BIRMINGHAM, Ala. (WIAT) — How accurate are the scales at the Birmingham-Shuttlesworth International Airport? WIAT 42 News investigated and found errors that could have cost passengers more money when checking bags. I’ve been working for months to find out about the scales at the Birmingham airport. They take a beating every day. The next time you fly and check a bag, you might want to check the scale, too.
Everyday thousands of people fly in and out of Birmingham, hundreds of flights a week. Those who check a bag are very aware of how much they weigh. “I am. I have a scale right beside me weighing as I go,” laughed Leamon Stoudemire, a Birmingham resident. When they get to the airport and put their bag on scale, most don’t think twice about the read out.
“I weigh it before I head out,” said Robin Holley. She tells me she’s usually not surprised when she puts her suitcase on the scale. Those scales are important. If your bag is as much as one pound over the limit, you can be charged a heavy bag fee.
“You know, if you’re really traveling far and you’ve got to take a couple weeks of clothes, it’s hard to keep it under 50 pounds,” said Holley. “I think it’s ridiculous.”
A new report says that as many as 77% of airport scales could be inaccurate. So we wondered — how accurate are the scales at the Birmingham airport?
First, we took a bag with a five pound weight inside to several local shipping stores. Each scale weighed in just under six pounds — 5.94 to be exact. Then, we took it to the airport. We checked scales at each airline. Of the 17 scales we checked, five scales overweighed our bag by a several pounds. Two scales actually under weighed our bag. The display on one scale didn’t even work. Then, we saw inspection stickers that were dated 2013.
The stickers come from inspectors with the Alabama Department of Agriculture and Industries, Weights and Measures division. Months into our investigation, it became clear that the Weights and Measures division is woefully understaffed. Because of issues like the ones we found at the airport, the state is now making a drastic change.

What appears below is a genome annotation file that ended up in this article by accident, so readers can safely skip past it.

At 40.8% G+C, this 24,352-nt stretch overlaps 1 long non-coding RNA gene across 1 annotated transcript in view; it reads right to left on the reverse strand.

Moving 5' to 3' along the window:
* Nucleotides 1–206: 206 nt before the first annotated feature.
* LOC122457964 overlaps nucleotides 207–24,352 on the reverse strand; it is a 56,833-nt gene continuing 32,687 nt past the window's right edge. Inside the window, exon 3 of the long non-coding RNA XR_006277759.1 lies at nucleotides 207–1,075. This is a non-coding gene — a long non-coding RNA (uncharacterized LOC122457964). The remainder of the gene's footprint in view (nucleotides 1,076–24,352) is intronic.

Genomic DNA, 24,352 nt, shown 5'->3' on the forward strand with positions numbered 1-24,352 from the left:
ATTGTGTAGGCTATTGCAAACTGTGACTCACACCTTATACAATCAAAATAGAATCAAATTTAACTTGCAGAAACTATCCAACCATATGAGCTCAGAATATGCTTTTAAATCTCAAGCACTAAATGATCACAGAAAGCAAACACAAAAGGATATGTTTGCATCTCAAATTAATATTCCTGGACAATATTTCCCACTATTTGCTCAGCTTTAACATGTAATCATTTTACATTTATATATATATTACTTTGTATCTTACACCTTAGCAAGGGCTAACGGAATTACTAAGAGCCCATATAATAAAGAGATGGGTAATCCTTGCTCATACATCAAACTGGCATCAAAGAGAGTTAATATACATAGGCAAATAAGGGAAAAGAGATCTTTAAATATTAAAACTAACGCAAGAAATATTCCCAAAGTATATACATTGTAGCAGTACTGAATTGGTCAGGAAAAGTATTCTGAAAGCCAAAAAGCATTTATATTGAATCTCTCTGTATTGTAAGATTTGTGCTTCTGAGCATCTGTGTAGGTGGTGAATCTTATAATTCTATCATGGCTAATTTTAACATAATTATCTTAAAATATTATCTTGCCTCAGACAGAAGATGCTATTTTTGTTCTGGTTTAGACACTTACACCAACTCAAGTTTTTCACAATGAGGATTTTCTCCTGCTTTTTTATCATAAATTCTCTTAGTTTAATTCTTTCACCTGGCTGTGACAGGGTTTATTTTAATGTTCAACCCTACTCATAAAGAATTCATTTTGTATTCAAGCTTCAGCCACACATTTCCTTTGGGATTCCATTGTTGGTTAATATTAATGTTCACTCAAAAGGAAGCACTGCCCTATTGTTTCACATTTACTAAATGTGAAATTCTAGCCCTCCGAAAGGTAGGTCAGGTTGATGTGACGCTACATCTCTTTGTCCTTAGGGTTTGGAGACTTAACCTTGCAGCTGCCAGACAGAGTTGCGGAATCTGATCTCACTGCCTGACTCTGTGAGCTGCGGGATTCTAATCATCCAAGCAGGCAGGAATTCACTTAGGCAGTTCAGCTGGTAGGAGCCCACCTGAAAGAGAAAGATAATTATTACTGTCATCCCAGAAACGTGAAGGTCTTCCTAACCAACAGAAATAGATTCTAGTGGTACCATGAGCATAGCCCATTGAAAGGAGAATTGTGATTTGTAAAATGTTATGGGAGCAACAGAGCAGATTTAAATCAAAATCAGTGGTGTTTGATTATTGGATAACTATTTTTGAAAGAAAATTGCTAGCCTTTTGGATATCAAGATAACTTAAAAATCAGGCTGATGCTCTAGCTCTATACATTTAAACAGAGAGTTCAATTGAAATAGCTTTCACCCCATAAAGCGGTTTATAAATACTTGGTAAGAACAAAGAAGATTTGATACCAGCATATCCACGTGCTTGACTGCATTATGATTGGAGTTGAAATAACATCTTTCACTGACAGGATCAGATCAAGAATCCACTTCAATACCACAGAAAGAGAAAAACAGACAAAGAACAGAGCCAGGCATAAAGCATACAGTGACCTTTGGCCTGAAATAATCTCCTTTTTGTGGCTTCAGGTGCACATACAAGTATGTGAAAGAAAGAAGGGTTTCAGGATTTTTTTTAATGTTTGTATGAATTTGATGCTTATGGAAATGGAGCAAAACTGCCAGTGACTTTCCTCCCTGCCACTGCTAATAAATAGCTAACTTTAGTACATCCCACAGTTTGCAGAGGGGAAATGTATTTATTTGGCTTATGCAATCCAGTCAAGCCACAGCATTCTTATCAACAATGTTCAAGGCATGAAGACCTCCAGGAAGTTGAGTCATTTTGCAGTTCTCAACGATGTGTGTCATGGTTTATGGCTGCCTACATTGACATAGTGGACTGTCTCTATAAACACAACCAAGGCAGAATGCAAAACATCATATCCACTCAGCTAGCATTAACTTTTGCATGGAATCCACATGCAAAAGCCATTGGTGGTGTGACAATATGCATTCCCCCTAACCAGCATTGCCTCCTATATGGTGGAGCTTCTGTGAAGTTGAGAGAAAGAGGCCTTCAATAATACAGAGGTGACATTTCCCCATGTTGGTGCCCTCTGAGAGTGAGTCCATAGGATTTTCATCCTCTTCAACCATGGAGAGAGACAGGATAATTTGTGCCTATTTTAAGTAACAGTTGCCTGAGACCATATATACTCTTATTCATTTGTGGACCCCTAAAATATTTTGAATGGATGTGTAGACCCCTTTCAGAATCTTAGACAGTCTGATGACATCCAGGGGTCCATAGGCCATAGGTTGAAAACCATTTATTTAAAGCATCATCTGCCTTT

“Mostly lack of revenue and cut back in manpower,” explained Weights and Measures Director Stacy Boshel. Since our investigation started, his division is now letting certified service agents inspect the scales and pumps and report back to the state. In 2011, his department went from having 31 agents to just having seven.
“They’ll never catch up with probably 150,000 devices to test annually,” said Boshel. “No way they’ll ever get around to all of them.”
“We have not had any type of complaints,” said Tony Herrera-Bast, with the Birmingham Airport Authority. She tells me passengers haven’t complained about being charged for a heavy bag.
“Some of our larger airlines own their own [scales] because it ties into their system and other use scales that belong to the airport,” she explained. The Airport Authority tells me they do actually have the scales serviced every year and inspected. She showed us the handwritten inspection stickers on scales at the airport. Bast explained the green 2013 stickers are from when the scales were first installed. The airport says the scales have been inspected since then.
Bast’s advice to travelers? “First of all, when you come up here, don’t assume that this is just going to work like my scale at home,” said Bast. She says passengers can ask to take things out of a heavy bag to reduce their weight or ask for a bag to be weighed on another scale.
I reached out to the airlines that operate their own scales at the airport.
Bast, and everyone I talked to in the travel industry, says it’s up to the passenger to know the rules and fees. To help, AirFareWatchdog has a complete list of the fees airlines charge. Check them out here.
Ultimately, you should check with the airline you booked your ticket with for their rules on bags.
Copyright 2015 WIAT 42 News